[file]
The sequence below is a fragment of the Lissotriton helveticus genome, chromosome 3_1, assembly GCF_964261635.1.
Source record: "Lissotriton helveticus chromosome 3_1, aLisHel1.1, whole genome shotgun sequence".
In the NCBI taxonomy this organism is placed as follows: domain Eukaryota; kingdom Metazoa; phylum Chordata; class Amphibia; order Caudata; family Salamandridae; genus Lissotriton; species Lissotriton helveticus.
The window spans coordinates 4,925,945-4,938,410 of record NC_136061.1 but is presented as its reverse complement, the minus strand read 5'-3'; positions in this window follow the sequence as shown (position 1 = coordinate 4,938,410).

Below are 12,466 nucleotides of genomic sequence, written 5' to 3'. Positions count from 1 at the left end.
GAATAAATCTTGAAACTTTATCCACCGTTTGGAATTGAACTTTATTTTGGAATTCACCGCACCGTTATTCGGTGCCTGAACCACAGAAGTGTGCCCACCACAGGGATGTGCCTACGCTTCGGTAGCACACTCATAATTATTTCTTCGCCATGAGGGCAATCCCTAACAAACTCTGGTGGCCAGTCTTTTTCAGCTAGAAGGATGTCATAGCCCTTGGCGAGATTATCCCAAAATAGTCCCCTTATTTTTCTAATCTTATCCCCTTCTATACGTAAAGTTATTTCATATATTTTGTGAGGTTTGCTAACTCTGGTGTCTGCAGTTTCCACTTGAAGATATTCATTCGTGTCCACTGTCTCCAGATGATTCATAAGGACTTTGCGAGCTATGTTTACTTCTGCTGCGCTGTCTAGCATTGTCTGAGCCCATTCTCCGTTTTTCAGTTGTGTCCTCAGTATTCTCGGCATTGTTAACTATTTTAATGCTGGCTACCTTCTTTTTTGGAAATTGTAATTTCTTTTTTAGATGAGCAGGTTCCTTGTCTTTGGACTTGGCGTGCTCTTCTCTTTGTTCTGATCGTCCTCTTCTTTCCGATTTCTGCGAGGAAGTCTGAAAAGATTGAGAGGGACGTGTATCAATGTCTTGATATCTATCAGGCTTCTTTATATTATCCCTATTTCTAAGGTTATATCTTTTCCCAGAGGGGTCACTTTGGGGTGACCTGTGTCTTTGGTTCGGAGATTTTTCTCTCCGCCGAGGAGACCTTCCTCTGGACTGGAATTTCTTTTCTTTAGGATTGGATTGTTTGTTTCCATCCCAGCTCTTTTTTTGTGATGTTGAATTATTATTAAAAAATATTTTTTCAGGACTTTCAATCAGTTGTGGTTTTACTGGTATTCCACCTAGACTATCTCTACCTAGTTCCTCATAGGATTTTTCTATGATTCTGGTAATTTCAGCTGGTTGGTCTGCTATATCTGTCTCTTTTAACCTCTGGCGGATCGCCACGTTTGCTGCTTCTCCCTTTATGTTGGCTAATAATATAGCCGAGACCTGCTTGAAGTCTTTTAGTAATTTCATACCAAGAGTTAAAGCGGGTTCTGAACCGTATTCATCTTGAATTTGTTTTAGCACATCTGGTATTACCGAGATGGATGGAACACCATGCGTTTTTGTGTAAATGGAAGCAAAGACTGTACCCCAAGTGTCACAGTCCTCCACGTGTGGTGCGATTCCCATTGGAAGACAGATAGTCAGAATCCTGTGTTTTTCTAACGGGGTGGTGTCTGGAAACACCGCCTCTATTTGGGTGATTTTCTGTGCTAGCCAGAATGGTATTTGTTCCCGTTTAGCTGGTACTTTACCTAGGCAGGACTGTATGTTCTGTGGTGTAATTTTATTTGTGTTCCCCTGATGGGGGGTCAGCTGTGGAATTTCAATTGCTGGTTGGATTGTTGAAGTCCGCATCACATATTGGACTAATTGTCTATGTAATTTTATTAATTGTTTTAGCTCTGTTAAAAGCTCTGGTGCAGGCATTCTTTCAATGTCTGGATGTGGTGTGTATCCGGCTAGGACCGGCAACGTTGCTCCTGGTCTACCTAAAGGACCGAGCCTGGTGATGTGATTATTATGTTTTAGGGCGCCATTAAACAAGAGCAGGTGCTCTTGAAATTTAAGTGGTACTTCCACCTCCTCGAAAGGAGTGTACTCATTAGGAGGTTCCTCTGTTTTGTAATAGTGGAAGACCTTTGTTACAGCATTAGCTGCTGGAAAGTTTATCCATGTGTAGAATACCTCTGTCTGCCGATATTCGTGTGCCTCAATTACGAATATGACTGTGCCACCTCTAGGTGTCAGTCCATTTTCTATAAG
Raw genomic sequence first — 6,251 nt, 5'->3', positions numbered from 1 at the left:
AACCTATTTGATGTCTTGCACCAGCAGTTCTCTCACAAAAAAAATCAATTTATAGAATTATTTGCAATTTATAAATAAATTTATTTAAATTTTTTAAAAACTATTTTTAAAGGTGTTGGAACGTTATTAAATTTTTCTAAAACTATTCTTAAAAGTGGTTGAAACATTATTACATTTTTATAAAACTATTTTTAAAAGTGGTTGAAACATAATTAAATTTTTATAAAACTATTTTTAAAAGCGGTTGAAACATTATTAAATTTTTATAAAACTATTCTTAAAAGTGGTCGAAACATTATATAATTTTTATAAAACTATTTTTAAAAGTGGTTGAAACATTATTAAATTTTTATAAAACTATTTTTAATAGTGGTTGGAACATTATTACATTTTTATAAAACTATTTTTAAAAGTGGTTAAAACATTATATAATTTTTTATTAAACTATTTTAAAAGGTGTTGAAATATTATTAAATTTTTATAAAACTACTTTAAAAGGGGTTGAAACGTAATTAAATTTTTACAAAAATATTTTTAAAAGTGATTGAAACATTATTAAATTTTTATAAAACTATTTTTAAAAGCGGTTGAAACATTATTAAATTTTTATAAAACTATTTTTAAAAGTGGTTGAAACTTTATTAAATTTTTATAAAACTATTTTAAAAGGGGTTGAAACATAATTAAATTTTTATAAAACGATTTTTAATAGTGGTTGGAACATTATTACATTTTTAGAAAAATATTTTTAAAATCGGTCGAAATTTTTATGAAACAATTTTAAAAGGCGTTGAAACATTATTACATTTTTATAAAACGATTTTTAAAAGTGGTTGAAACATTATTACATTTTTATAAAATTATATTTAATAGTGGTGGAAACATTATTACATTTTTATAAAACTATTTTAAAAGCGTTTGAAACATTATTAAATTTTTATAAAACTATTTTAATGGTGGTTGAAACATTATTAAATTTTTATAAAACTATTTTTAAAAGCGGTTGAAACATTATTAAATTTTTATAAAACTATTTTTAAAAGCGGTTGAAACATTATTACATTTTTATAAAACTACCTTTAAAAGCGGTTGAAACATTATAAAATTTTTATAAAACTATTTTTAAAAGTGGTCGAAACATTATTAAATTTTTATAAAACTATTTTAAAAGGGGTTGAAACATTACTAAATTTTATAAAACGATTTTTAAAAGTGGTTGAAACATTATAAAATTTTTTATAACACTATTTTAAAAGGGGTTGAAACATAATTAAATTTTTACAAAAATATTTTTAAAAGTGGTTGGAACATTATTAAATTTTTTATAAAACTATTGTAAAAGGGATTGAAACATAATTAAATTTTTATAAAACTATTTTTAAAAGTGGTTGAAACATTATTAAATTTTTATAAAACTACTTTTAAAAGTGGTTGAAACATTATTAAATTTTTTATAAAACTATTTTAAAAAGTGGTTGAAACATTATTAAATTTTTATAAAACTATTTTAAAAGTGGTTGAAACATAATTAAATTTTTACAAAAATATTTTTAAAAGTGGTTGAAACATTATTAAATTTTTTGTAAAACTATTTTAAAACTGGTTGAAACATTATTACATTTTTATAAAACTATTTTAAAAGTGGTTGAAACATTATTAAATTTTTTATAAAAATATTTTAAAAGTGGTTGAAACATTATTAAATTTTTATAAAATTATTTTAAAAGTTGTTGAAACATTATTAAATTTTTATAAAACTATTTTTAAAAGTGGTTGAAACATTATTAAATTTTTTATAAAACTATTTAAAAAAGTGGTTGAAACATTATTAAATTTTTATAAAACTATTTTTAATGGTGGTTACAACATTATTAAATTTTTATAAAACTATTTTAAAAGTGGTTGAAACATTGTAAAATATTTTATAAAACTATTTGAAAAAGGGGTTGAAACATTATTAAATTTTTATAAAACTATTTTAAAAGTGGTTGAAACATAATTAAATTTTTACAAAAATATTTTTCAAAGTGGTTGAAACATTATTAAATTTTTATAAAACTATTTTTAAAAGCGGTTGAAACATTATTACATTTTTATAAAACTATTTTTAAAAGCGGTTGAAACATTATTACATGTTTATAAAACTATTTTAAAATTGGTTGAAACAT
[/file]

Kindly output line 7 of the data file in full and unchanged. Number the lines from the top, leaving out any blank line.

Raw genomic sequence first — 6,251 nt, 5'->3', positions numbered from 1 at the left: